The networking industry often has a problem taking the real measure of new technology, so potential changes can...
be both over- or underestimated. Either of these mistakes can throw off the network operators' planning. For example, software-defined networking and network functions virtualization have been overhyped in terms of some uses and underestimated in others.
So, where are these two technologies really going? A good place to start forecasting is in the carrier cloud, which may drive the use of SDN and NFV technologies more than anyone expected a few years ago.
The original concepts of software-defined networks and NFV were to replace some existing network devices with new technology. SDN was to substitute white box switching for current Ethernet and IP devices, while NFV was to replace custom appliances like firewalls with hosted instances. The original vision was this combination would radically reduce Capex. Over time, however, it became clear the effects of reduced Capex alone wouldn't justify either technology.
The current focus is on improving Opex and increasing operator competition in a market increasingly dominated by over-the-top content delivery. But the effects of SDN and NFV were overestimated in their ability to decrease Opex, too. SDN and NFV effectively replace existing devices, so there is no reason to think a one-to-one replacement of a router with a virtual or SDN router would reduce operations costs.
In fact, in existing networks, SDN's central management can replace adaptive management -- the use of automatic actions among devices that include automatic rerouting around an IP failure, rather than requiring external management commands. But that use could increase Opex. In NFV's hosted instances, in other words, each virtual function that is separately deployed requires the coordination of cloud deployment and connection, which is also likely to increase costs.
The reality is both SDN and NFV will require service lifecycle management, in addition to the new technologies, to absorb additional management complexity and to bring about the improvements in agility and operations efficiency that operators want. Without service lifecycle management, the complexity inherent in SDN and NFV technologies would make them far less practical. But whether an organization needs SDN and NFV in addition to service lifecycle management depends on the other value propositions the technologies offer, since most of the advantages are really benefits of service lifecycle management and, therefore, are available without SDN or NFV.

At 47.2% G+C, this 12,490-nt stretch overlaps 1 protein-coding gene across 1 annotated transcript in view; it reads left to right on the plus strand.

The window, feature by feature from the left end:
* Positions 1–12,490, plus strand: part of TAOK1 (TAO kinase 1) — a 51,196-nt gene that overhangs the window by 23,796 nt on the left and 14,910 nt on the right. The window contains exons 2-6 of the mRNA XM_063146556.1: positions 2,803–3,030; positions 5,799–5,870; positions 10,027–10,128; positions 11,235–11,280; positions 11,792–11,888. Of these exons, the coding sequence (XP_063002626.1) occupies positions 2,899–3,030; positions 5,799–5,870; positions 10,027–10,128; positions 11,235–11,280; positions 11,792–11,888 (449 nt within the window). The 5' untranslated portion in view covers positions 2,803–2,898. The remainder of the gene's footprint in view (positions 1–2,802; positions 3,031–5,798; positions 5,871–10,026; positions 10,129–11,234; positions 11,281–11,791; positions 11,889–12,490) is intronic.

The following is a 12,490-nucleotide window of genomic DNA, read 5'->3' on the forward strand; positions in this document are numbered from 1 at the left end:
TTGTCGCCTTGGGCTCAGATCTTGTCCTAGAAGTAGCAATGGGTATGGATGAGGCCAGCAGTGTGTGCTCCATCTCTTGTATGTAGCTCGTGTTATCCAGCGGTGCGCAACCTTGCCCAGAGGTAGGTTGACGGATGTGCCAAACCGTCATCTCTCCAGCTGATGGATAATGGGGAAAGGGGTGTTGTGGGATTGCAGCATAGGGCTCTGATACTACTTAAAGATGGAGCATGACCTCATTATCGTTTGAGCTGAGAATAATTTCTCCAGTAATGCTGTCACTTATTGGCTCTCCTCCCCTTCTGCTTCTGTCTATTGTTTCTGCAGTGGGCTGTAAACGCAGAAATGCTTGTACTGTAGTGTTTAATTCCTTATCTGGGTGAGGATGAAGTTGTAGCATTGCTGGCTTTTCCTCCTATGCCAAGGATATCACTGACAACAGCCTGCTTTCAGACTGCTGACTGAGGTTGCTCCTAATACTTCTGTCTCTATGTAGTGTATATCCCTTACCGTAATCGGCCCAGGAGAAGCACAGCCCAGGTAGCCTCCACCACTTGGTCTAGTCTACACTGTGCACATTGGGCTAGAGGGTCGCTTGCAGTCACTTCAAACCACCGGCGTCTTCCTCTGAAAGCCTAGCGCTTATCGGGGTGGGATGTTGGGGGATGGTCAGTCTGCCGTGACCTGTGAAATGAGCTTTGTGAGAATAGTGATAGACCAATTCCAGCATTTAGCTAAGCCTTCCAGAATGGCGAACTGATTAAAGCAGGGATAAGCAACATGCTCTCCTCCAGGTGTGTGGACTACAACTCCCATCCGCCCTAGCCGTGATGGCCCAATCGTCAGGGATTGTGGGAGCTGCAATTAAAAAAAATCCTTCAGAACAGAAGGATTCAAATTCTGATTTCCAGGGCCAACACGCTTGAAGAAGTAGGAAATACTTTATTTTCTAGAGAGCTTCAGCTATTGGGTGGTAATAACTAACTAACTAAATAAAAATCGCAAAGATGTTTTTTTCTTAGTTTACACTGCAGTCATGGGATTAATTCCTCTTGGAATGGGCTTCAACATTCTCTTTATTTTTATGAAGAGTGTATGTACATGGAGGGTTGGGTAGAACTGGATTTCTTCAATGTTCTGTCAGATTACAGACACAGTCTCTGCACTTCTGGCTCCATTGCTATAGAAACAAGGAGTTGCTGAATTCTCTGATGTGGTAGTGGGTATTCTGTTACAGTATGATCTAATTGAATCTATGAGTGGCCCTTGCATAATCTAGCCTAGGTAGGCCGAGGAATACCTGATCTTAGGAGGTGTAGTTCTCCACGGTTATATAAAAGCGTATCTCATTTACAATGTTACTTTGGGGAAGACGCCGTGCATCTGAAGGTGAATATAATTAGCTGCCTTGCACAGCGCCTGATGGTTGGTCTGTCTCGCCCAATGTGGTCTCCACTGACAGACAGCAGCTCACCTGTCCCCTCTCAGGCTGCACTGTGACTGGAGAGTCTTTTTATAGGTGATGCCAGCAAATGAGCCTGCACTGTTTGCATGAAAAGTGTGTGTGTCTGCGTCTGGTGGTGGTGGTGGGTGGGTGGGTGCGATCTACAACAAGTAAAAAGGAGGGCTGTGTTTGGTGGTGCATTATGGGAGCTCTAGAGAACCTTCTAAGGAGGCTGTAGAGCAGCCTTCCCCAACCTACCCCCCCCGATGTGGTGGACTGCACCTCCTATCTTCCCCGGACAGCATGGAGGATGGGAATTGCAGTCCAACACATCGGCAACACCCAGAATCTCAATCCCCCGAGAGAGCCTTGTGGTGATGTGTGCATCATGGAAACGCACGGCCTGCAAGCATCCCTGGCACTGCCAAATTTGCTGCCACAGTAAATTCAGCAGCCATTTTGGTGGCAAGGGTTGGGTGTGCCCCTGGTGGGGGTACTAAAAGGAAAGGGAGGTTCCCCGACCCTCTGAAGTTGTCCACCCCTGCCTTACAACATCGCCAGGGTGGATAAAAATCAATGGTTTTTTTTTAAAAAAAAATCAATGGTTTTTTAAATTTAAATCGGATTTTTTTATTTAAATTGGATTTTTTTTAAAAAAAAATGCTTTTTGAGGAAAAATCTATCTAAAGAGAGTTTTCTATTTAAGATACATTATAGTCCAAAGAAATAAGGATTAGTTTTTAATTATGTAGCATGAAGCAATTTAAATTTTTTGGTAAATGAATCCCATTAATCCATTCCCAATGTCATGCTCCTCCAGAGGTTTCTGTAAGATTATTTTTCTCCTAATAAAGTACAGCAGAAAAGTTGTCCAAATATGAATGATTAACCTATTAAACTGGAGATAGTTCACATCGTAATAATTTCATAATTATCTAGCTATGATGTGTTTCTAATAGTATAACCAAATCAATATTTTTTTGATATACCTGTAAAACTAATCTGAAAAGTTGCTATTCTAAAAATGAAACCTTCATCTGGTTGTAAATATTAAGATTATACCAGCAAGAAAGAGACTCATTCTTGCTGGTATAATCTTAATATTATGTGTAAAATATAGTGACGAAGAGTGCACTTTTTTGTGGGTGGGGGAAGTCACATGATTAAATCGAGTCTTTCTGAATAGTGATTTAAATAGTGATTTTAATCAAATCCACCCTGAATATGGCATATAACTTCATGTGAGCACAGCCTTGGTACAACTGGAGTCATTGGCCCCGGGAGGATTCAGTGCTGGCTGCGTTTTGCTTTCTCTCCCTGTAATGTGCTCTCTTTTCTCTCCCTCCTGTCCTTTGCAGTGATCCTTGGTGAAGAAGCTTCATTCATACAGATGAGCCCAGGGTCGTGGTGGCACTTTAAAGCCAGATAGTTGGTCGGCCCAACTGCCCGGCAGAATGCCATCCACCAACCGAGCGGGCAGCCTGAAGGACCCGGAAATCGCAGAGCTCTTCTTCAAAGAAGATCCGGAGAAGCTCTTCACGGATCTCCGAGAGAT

Because an optimum implementation of a new service lifecycle automation layer would also improve Opex and agility for existing networks, the question concerning the future of SDN and NFV technologies is how they could be used to improve existing networks further or used in new areas to create new services, rather than hosting versions of older services.
OpenFlow SDN in the carrier cloud and beyond
The broadest effect of SDN on the future network will be more implemental than revolutionary. Software can define a network in many ways, not just by replacing routers with white box OpenFlow switches. In fact, most existing SDN use by operators doesn't involve OpenFlow, but rather depends on policy distribution and enforcement to control network behavior. This is likely to continue to be the largest SDN mission for years to come.
But pure OpenFlow SDN has already earned a place in many cloud data centers, because SDN allows full control over data paths, the meshing of devices and multi-tenant service separation. As network operators deploy carrier cloud technology for any service mission, they'll likely increase their SDN use proportionally. In the future, SDN can be expected to be the basis for nearly all operator data center switching -- both for cloud and virtualized data centers, and even for bare-metal servers.